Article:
Flies may be the answer to waste problems at LSU

Flies could help eliminate waste issues at LSU

BATON ROUGE, LA (WAFB) - In the race to find green solutions for today’s problems, for one scientist inside an LSU greenhouse, the answer may be black -- the black soldier fly to be exact.

Devon Brits is an entomologist from South Africa working in south Louisiana to help end organic waste at LSU. It is a big problem with a tiny answer. “These flies do nothing but make eggs for us,” Brits said as he tapped on the netted box that housed hundreds of wasp-like insects.

The black soldier fly is a tree fly. It does not dive-bomb your dinner looking for a place to lay its eggs. And those eggs, or more precisely, what hatches from them, may be the answer to the food waste problem at LSU.

Students eating in university dining halls throw out more than a half-ton of food every day. “We’ve been trying to come up with a solution for how to divert food waste for four years,” said Sarah Temple, the director of LSU Campus Sustainability. “We’re trying to get LSU to be more efficient and more sustainable in its everyday operation.”

That’s where Brit’s bugs come in. Black soldier fly larvae have voracious appetites, and will eat almost anything: burgers, tacos, pasta, pizza, fruit, beans, rice, and the list goes on. Think of them like a college student, only hungrier.

Right now, he can only handle about 200 pounds a day -- about the amount that comes out of the 459 Commons dining hall. Brits hopes to be able to handle all dining hall food waste by the end of the year.

Brits collects the food students throw away, and lays out the larval buffet in big blue bins.

On the surface, they look like trays of lasagna gone bad, but break the crust, and the whole bin wriggles to life. “These guys have been eating for about a week or so,” Brits said as he dug his hand into the squirming mass. The half-inch grubs tumbled from inside a hollow grapefruit rind.

Pound-for-pound, the larvae eat more than a defensive lineman--enough wasted food to double their body weight every day, according to Brits. He said in his home country of South Africa, black soldier flies are already being used to reduce waste streams headed into landfills. But it is about more than just landfill space.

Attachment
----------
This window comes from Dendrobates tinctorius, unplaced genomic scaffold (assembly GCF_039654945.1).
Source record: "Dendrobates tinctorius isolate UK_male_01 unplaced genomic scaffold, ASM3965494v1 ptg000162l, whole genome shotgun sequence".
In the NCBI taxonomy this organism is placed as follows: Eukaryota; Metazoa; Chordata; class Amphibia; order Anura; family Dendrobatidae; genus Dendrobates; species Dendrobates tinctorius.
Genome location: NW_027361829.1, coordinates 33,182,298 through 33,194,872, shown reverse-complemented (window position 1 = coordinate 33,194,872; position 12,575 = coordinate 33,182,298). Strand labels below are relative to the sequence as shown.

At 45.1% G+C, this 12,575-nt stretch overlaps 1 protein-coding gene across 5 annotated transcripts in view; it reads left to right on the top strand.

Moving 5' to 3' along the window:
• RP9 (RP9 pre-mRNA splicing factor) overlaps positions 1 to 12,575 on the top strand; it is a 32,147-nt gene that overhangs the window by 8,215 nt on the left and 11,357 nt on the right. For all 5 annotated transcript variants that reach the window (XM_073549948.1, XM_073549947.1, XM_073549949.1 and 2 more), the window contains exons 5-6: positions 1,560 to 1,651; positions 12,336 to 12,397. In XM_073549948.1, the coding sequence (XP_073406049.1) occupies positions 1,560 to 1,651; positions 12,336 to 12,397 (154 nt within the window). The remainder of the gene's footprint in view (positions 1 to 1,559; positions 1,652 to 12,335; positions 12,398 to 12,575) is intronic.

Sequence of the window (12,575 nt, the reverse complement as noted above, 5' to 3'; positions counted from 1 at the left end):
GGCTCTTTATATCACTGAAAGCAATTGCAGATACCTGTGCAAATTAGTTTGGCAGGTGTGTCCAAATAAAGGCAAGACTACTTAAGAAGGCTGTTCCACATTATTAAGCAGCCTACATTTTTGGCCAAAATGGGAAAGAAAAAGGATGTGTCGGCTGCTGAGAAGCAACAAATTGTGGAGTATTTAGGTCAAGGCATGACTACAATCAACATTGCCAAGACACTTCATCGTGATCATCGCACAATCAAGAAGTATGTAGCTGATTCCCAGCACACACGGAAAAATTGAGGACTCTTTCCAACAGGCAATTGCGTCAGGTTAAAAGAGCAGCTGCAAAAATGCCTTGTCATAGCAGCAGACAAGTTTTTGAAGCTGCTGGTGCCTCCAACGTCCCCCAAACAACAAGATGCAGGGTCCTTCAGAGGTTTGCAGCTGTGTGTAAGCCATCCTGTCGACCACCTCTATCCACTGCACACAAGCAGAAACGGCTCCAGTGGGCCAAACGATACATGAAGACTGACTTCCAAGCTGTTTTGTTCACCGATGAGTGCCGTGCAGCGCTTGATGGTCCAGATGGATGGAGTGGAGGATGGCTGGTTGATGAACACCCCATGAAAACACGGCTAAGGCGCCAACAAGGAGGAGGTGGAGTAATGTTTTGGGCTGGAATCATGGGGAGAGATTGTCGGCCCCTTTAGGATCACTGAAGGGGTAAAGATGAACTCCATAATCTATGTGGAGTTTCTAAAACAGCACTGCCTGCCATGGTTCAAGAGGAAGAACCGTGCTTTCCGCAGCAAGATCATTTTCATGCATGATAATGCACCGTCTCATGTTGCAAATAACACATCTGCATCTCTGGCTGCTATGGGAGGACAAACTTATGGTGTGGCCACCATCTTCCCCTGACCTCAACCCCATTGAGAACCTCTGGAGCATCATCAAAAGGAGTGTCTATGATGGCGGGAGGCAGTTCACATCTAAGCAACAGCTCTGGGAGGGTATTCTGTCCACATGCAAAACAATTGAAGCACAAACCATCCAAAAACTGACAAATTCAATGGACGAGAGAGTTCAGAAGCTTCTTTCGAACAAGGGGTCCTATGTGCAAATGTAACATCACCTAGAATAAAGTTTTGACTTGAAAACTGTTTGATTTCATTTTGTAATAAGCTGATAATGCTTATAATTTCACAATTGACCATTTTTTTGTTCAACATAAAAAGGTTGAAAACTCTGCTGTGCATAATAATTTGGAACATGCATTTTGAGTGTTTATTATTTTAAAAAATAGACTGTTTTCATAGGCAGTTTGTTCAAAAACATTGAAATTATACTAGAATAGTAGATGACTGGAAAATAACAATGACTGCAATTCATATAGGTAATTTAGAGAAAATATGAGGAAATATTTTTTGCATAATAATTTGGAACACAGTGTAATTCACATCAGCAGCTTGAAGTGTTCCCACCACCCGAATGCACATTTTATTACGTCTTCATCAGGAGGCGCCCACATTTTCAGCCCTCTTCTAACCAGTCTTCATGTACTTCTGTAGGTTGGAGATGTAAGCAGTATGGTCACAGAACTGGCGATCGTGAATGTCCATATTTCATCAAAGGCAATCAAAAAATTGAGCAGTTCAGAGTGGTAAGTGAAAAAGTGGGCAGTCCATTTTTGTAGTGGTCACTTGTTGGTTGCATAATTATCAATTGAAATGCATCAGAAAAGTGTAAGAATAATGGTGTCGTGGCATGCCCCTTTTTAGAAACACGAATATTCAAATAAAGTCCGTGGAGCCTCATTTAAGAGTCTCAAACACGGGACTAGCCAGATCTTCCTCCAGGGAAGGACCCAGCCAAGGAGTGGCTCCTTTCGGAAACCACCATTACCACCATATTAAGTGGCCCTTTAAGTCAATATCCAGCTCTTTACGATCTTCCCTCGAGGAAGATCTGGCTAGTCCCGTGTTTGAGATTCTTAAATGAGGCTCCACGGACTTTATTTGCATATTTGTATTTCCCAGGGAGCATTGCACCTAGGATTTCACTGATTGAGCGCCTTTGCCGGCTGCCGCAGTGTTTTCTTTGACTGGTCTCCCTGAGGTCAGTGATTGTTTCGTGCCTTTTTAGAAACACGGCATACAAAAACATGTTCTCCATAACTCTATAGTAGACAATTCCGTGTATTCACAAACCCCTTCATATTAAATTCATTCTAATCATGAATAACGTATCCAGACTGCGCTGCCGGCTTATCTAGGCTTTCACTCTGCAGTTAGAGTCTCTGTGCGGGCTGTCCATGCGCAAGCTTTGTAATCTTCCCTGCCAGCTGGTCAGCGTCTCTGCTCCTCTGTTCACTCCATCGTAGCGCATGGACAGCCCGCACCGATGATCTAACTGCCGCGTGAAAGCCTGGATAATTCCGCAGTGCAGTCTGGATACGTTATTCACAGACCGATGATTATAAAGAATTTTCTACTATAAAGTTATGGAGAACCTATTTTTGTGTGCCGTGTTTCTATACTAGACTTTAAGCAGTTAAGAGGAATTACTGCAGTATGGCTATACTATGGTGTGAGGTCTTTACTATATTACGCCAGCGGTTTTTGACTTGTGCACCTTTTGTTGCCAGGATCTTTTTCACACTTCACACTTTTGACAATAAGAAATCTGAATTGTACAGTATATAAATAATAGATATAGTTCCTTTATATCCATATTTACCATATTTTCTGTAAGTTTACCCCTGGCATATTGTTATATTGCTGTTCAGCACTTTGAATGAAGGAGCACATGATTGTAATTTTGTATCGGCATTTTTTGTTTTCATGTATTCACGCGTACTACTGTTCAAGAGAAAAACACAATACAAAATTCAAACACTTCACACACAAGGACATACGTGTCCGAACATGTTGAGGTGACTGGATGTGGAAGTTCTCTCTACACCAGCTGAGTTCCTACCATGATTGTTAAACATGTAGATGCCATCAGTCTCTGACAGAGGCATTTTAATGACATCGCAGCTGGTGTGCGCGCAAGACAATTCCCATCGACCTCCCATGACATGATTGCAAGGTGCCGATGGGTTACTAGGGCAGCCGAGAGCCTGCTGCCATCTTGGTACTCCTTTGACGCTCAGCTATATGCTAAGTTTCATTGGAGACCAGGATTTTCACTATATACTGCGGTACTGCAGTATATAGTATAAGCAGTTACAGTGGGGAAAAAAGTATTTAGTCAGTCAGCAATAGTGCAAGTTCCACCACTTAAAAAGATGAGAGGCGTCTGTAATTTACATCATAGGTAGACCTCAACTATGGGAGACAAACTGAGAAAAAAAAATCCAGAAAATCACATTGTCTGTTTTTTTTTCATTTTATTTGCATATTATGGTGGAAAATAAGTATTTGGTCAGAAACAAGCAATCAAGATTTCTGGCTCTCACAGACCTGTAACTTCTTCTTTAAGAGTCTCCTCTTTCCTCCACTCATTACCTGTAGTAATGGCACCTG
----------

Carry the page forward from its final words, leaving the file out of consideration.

Rotting food produces greenhouse gases. According to Brit, decaying organic matter is the third biggest producer of greenhouse gases in the country. Reducing waste reduces those gases.

The black soldier fly may play a big part in the future of recycling efforts. “What they eat becomes proteins and fats in their bodies,” Brits said. “We can extract or use the flies themselves as food.”

He is not asking you to eat grubs or flies, but his bugs are destined for store shelves. “They’re great for reptiles. They’re great for fish. They’re great for chickens and pigs,” said David Fluker, president of Fluker’s Cricket Farms, an insect farm in Port Allen, La.

The Flukers are known for crickets, but the second-generation family business also produces pet food. And farm animals find black soldier fly larvae delicious.

According to Fluker, the larvae contain more and better quality protein than grain-based feeds. They also contain more calcium than fish-based protein commonly used for feedstock.

He said that as demand for beef and poultry rises, the danger of over-harvesting fish to be made into animal feed has also risen. Harvesting black soldier fly larvae will also help alleviate those problems.

Fluker’s Farms kicked in $90,000 to pay for Brits’ salary and the salaries of a few student workers who help in the greenhouse. The rest of Brits’ budget comes from a grant through the LSU Sustainability Office.

As Brits ramps up his larvae operation, the grown grubs will go to Fluker’s Cricket Farms where they will be dried and used in everything from chicken treats, to hog feed, closing the loop.

While we eat cows and chickens, the larvae will eat the leftovers. The livestock then eat the larvae, and the process starts all over again. At LSU, black may really be the new green.

Copyright 2019 WAFB. All rights reserved.